N S Harsha is known for paintings, installations and sculptures that are passages to highly detailed microcosms —what he likes to call ‘bird’s eye views’— of life. An enigmatic sculpture by Harsha, Matter (2014) depicts a monkey holding close a roundular object with one of its hands while pointing towards the sky with the other.
This is not the first time that monkeys have appeared in the artist’s work. His 2013 public sculptural installation at Berlin’s Auguststrasse 10, Tamasha, showed a group of langurs that had taken possession of the building. In a scene reminiscent of several cities in India with a ‘monkey menace’, the animals perched on the building or hung from rails, their endlessly long tails forming a net over its façade. Drawing from local German myths about ‘rat kings’ —rats with conjoined tails that are said to be omens of impending plagues— Harsha depicted some members of this monkey mob with their tails joined together, rendering these foreign presences, harbingers of chaos, simultaneously exotic and unsettling. All members of the invading monkey mob had their fingers pointed towards the sky as if in warning.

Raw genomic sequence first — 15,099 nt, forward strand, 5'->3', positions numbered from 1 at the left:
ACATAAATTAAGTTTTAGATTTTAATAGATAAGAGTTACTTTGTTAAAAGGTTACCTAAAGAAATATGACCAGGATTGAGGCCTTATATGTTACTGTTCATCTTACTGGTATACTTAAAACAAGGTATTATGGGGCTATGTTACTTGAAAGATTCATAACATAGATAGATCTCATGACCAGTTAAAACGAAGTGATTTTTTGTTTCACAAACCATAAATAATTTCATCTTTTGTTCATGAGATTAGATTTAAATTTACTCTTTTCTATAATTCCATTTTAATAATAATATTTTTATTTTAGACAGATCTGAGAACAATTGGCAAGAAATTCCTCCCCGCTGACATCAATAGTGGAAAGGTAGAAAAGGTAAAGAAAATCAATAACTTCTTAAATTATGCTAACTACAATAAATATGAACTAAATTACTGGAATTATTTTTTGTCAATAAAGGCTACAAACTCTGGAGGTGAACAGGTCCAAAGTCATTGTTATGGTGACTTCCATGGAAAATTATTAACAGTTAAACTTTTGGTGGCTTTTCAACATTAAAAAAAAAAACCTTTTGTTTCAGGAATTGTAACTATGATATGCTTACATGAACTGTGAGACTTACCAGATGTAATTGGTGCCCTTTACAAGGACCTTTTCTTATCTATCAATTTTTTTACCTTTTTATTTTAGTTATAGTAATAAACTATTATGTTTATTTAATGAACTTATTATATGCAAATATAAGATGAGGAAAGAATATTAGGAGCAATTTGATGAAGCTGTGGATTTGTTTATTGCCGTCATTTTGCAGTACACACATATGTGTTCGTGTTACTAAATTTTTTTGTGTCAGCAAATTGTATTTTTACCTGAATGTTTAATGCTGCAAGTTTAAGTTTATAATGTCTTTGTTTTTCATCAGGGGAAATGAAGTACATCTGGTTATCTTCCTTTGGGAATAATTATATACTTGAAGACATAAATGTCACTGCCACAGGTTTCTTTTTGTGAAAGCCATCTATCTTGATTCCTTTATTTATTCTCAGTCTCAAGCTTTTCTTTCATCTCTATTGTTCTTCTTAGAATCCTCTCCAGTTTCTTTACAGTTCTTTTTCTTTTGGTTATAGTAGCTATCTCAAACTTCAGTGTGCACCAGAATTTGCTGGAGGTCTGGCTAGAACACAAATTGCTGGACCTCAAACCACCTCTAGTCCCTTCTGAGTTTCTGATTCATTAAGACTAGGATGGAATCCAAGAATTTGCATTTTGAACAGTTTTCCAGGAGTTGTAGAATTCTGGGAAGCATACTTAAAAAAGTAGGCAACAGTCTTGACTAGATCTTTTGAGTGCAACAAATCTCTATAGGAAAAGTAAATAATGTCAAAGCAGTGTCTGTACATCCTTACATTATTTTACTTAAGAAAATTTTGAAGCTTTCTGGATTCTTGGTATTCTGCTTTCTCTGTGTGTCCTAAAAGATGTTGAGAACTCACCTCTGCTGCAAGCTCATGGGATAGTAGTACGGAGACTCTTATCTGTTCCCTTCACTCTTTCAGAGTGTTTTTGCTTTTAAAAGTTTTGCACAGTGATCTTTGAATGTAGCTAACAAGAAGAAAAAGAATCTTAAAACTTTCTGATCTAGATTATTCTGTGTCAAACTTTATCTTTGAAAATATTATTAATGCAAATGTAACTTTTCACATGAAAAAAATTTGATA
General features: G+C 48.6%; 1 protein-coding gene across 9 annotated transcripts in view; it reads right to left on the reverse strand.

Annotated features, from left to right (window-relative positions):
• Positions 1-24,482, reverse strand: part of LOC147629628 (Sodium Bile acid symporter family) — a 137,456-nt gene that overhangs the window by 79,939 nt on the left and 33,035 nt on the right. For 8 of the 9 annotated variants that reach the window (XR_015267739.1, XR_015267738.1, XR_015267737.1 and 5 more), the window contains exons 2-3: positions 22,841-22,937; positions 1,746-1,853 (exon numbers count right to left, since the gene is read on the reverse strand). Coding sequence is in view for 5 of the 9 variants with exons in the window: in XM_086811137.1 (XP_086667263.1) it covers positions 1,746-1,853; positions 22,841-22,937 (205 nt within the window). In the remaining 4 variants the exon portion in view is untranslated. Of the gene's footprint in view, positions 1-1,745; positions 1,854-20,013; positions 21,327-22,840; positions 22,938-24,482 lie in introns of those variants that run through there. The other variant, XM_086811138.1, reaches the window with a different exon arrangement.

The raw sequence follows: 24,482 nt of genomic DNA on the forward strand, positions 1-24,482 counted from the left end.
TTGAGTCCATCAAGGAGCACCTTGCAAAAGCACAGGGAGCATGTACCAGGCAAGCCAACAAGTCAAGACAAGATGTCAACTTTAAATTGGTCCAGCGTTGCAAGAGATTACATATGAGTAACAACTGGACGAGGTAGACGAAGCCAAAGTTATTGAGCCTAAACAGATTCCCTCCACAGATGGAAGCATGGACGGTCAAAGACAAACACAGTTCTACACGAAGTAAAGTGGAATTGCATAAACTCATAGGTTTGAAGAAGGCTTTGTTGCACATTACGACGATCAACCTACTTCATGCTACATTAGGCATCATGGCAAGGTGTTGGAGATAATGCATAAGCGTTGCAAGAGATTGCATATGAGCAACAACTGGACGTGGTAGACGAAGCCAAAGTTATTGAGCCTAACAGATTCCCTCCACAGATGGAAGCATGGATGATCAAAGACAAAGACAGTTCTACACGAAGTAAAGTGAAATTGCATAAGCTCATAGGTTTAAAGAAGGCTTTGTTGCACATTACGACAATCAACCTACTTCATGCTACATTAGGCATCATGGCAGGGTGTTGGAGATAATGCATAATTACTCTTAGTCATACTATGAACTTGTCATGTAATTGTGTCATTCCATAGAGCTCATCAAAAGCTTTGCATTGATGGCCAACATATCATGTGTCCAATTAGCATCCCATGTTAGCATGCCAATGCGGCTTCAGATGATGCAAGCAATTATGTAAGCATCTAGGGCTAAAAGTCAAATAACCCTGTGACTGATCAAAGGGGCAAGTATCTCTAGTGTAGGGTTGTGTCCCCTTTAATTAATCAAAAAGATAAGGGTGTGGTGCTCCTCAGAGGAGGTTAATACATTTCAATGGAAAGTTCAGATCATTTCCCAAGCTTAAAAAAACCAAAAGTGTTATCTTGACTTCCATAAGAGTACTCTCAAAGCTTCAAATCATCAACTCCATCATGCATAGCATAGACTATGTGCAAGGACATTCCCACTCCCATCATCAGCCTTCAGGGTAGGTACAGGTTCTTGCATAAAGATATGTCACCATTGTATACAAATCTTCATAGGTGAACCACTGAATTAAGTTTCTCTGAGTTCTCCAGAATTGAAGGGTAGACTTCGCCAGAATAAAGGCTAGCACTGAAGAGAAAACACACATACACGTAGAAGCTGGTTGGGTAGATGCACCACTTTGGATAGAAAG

If Tamasha depicted a collective with all its inherent entanglements, Matter condenses the same imagery to its bare minimum– a lone, sage-like monkey who is perhaps pointing us towards the mysteries of universe. According to Harsha, “This work formed from the depths of speechlessness.”